Now I don't think it's unbiblical like liberal theology or the prosperity gospel. Dispensationalists are Christian brothers and sisters. They hold to the inerrancy of scripture and the basics of the gospel. The early founders believed in the sovereignty of God (e.g. John Nelson Darby), though I don't think that's as widespread now. In this series of posts I will try to answer the question of "What is Dispensationalism?" by discussing what I consider its most distinctive features, why I disagree with them, and what I see as the practical impact. In this post I'll simply give a brief historical introduction, but in future posts we'll look at the Dispensational view of:
- The Church and Israel
- Grace and law
- The Bible
- The end times
The historical roots of dispensationalism as a system can probably be most reasonably traced back to the early 1800's in the Plymouth Brethren movement and the aforementioned J.N. Darby. In the United States the movement gained steam with adherents such as D.L. Moody and C.I. Scofield. With the publishing of the Scofield Reference Bible in 1909, Dispensationalism found a wide audience in America.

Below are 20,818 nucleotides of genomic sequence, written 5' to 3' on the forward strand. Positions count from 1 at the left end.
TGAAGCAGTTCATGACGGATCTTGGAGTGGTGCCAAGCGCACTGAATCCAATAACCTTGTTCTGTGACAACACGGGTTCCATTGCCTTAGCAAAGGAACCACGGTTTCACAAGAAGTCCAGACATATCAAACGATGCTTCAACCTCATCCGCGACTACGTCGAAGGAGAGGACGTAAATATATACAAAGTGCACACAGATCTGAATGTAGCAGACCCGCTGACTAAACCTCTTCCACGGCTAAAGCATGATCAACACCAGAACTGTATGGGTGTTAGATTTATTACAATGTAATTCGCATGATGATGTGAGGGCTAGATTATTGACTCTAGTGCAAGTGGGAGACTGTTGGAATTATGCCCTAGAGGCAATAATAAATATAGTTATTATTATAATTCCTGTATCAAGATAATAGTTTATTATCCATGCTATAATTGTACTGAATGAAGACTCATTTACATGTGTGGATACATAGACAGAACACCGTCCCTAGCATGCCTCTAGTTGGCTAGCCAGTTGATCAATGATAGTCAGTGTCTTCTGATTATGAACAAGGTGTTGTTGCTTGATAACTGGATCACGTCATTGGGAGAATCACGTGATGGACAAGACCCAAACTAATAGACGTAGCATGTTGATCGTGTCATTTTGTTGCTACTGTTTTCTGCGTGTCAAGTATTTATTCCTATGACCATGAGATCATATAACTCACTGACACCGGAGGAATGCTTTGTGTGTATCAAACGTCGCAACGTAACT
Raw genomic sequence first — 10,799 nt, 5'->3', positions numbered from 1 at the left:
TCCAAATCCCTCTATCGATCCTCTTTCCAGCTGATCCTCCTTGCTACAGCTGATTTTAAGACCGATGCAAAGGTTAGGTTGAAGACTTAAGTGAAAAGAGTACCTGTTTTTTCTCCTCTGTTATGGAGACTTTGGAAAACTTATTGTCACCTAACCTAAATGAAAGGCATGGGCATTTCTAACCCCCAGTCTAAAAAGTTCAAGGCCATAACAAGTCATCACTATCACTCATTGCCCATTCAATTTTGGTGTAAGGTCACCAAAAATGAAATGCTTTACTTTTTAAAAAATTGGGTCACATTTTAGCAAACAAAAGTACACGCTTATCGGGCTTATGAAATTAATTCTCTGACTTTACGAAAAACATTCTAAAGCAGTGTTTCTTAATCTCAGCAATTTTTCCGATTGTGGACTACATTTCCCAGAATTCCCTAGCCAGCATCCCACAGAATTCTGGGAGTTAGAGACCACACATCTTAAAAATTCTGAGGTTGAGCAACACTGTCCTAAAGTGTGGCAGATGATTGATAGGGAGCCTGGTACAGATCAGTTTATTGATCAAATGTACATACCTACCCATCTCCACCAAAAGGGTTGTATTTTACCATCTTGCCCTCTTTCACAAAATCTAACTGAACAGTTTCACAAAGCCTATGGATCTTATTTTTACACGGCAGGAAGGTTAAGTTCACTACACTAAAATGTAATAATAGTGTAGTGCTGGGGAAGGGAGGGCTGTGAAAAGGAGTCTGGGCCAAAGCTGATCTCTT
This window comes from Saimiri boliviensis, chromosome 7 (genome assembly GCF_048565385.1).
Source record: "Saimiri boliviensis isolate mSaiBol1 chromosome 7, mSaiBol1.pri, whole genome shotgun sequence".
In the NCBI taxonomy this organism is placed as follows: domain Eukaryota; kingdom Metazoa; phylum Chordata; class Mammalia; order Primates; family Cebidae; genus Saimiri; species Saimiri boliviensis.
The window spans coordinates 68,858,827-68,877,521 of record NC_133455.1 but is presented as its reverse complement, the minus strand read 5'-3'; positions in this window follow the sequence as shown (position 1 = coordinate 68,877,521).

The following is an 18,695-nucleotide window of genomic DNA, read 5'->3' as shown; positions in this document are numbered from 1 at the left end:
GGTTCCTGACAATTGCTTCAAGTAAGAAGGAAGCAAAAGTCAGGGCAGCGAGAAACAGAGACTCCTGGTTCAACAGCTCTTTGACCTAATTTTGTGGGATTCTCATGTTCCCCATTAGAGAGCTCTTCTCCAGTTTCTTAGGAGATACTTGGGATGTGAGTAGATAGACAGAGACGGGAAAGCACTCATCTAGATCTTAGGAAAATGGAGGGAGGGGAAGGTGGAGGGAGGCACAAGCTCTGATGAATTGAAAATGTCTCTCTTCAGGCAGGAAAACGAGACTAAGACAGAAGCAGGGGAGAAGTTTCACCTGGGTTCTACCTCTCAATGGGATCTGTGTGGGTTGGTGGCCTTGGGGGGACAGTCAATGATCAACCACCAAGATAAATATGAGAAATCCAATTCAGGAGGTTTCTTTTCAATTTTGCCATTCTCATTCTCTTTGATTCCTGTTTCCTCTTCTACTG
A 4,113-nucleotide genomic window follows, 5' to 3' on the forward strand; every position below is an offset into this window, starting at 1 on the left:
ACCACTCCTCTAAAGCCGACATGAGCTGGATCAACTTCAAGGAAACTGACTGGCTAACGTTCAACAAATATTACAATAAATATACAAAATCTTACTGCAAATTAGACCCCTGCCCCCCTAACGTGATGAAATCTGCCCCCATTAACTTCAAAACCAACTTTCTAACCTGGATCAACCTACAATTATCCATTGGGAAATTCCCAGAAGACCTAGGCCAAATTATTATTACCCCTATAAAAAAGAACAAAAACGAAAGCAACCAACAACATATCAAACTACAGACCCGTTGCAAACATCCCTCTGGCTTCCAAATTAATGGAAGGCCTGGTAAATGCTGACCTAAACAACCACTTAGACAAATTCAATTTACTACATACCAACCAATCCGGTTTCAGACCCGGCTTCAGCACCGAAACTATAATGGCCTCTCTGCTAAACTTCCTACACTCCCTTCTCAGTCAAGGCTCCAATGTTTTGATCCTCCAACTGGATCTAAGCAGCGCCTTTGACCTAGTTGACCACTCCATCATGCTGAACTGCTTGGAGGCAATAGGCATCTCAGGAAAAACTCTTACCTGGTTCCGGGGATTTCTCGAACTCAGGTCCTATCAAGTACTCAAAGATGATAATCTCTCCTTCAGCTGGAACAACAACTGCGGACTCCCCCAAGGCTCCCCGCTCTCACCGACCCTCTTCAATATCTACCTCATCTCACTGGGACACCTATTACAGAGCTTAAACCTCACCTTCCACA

Dispensationalism has institutional support at a number of major Bible colleges and seminaries, most notably Dallas Theological Seminary (DTS), which is really the epicenter of Dispensational teaching in America (so if you're one of the many people who's told me to go there, this is one of the main reasons I won't). Other institutions include Biola University, Moody Bible Institute, Philadelphia Biblical University, Baptist Bible Seminary, Liberty University, and Word of Life Bible Institute. Influential dispensational Bible teachers other than those already mentioned include Lewis Sperry Chafer, John Walvoord, Charles Ryrie, Chuck Swindoll, Jerry Falwell, Pat Robertson, Tim LaHaye, Darrel Bock, Daniel Wallace, and Norm Geisler. While denominational influence is harder to track it tends to have influence in some Baptist, E-Free, churches that end with "Bible church," and many pentecostal/charismatic circles (though hardcore dispensationalists tend to be cessationists as well).
So dispensationalism is alive and well in American Evangelicalism today. Though its proponents vary in a number of places, especially recently with the advent of Progressive Dispensationalism (e.g. Bock, Wallace, much of DTS today), there are a number of unifying features. I won't be dealing with all the variations, but I hope we can get a look at the things that tie them together in this series of blog posts.